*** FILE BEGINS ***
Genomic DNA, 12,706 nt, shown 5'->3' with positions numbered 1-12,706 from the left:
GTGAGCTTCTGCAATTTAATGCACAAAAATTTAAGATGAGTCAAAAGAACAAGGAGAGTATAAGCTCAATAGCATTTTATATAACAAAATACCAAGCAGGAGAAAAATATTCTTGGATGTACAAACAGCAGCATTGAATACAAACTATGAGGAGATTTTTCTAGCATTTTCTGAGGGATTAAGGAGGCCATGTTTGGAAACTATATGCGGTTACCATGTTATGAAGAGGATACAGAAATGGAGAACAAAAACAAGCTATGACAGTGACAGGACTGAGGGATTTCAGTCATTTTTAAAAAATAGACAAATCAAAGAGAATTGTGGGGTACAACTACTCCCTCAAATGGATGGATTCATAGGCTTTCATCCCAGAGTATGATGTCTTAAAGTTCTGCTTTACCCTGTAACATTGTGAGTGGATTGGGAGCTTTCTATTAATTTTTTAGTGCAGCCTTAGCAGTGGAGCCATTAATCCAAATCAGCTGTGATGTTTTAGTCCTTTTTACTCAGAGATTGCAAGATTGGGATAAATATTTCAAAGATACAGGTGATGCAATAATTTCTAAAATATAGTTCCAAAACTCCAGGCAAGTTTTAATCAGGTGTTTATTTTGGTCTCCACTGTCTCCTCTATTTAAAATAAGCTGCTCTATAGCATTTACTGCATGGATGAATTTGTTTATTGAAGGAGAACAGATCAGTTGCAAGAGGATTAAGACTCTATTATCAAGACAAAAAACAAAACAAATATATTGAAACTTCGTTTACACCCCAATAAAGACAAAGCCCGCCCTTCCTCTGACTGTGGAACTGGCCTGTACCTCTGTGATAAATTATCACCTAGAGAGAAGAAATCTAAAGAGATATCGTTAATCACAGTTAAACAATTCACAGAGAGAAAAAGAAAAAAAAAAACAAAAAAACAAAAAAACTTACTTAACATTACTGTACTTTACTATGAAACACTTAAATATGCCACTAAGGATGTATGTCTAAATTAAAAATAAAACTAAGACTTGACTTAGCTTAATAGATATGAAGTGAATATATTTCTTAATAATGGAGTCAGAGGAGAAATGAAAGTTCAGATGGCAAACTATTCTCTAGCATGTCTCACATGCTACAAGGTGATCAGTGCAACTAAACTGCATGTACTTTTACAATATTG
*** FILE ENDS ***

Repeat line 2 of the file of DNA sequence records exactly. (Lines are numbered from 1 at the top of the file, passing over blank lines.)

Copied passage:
GTGAGCTTCTGCAATTTAATGCACAAAAATTTAAGATGAGTCAAAAGAACAAGGAGAGTATAAGCTCAATAGCATTTTATATAACAAAATACCAAGCAGGAGAAAAATATTCTTGGATGTACAAACAGCAGCATTGAATACAAACTATGAGGAGATTTTTCTAGCATTTTCTGAGGGATTAAGGAGGCCATGTTTGGAAACTATATGCGGTTACCATGTTATGAAGAGGATACAGAAATGGAGAACAAAAACAAGCTATGACAGTGACAGGACTGAGGGATTTCAGTCATTTTTAAAAAATAGACAAATCAAAGAGAATTGTGGGGTACAACTACTCCCTCAAATGGATGGATTCATAGGCTTTCATCCCAGAGTATGATGTCTTAAAGTTCTGCTTTACCCTGTAACATTGTGAGTGGATTGGGAGCTTTCTATTAATTTTTTAGTGCAGCCTTAGCAGTGGAGCCATTAATCCAAATCAGCTGTGATGTTTTAGTCCTTTTTACTCAGAGATTGCAAGATTGGGATAAATATTTCAAAGATACAGGTGATGCAATAATTTCTAAAATATAGTTCCAAAACTCCAGGCAAGTTTTAATCAGGTGTTTATTTTGGTCTCCACTGTCTCCTCTATTTAAAATAAGCTGCTCTATAGCATTTACTGCATGGATGAATTTGTTTATTGAAGGAGAACAGATCAGTTGCAAGAGGATTAAGACTCTATTATCAAGACAAAAAACAAAACAAATATATTGAAACTTCGTTTACACCCCAATAAAGACAAAGCCCGCCCTTCCTCTGACTGTGGAACTGGCCTGTACCTCTGTGATAAATTATCACCTAGAGAGAAGAAATCTAAAGAGATATCGTTAATCACAGTTAAACAATTCACAGAGAGAAAAAGAAAAAAAAAAACAAAAAAACAAAAAAACTTACTTAACATTACTGTACTTTACTATGAAACACTTAAATATGCCACTAAGGATGTATGTCTAAATTAAAAATAAAACTAAGACTTGACTTAGCTTAATAGATATGAAGTGAATATATTTCTTAATAATGGAGTCAGAGGAGAAATGAAAGTTCAGATGGCAAACTATTCTCTAGCATGTCTCACATGCTACAAGGTGATCAGTGCAACTAAACTGCATGTACTTTTACAATATTG